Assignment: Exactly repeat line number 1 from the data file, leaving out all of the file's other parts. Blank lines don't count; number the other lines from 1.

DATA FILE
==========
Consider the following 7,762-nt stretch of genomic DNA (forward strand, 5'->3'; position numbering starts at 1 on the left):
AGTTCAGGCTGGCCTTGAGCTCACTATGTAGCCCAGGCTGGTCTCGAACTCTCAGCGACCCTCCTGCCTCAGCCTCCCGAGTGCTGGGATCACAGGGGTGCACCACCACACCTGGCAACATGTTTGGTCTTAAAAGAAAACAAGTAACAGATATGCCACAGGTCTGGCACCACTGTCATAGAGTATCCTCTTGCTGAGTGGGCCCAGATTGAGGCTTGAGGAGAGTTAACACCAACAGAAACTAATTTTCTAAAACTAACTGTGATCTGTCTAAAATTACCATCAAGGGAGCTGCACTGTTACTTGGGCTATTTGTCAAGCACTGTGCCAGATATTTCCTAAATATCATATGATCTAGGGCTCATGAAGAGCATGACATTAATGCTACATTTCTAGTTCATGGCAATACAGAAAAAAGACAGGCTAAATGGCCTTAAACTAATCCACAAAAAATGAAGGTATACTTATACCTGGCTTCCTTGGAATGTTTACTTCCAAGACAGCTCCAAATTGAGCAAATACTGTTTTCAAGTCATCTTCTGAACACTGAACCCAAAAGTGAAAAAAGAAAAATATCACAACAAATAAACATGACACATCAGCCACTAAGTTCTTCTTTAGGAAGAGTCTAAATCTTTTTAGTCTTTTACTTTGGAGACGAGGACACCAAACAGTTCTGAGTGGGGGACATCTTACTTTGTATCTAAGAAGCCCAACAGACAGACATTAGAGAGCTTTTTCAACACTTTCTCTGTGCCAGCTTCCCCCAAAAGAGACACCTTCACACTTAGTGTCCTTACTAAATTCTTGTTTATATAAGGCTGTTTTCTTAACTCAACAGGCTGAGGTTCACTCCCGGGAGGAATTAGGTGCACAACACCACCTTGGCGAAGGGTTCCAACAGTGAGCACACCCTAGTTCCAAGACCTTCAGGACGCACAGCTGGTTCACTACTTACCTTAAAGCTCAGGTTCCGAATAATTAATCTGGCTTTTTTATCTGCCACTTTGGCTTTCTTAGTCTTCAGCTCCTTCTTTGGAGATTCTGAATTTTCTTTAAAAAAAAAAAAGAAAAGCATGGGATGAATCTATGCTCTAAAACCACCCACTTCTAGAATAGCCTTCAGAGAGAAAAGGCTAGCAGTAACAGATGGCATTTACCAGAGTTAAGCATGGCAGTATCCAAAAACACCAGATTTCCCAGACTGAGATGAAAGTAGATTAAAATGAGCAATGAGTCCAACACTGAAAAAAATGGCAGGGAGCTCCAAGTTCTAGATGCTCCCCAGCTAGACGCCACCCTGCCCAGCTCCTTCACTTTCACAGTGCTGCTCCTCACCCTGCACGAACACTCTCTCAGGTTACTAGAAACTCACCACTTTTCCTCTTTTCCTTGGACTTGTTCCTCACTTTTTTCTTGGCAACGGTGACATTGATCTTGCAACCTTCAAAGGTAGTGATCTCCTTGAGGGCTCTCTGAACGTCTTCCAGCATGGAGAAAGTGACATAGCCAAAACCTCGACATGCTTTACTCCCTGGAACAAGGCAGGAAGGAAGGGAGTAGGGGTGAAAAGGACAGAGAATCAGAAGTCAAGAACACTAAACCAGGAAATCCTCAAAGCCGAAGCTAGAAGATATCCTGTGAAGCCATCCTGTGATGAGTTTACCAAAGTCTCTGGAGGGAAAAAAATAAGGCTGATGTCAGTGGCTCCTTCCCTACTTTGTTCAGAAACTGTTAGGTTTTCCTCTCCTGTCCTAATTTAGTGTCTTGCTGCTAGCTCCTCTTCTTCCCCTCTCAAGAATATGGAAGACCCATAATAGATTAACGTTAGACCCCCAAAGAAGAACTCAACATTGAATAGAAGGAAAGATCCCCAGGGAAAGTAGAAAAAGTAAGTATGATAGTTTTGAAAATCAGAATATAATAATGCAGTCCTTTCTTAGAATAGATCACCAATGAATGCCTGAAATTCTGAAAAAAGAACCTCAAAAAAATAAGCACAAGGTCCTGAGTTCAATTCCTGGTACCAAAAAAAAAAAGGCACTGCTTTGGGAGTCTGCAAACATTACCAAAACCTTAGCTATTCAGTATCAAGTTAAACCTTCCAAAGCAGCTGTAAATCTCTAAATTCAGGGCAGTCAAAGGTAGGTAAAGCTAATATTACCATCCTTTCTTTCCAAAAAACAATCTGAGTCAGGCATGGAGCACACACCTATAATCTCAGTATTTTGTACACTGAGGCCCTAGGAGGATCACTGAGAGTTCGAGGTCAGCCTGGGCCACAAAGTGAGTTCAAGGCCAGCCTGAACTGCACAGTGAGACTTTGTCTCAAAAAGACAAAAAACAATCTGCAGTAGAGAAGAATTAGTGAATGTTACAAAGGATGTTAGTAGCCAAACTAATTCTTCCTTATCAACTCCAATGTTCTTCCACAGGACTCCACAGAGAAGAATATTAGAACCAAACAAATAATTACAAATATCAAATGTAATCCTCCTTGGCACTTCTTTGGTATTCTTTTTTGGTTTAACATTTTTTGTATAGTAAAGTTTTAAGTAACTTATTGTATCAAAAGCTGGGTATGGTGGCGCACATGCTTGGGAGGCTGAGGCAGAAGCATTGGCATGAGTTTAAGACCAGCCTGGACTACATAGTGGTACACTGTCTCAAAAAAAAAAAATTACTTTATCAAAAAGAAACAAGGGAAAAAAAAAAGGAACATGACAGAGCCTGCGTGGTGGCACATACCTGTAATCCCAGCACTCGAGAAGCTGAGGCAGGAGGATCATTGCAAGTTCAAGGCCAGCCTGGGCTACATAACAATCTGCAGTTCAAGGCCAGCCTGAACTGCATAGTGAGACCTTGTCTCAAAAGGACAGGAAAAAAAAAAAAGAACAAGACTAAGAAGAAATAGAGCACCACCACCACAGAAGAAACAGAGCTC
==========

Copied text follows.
Consider the following 7,762-nt stretch of genomic DNA (forward strand, 5'->3'; position numbering starts at 1 on the left):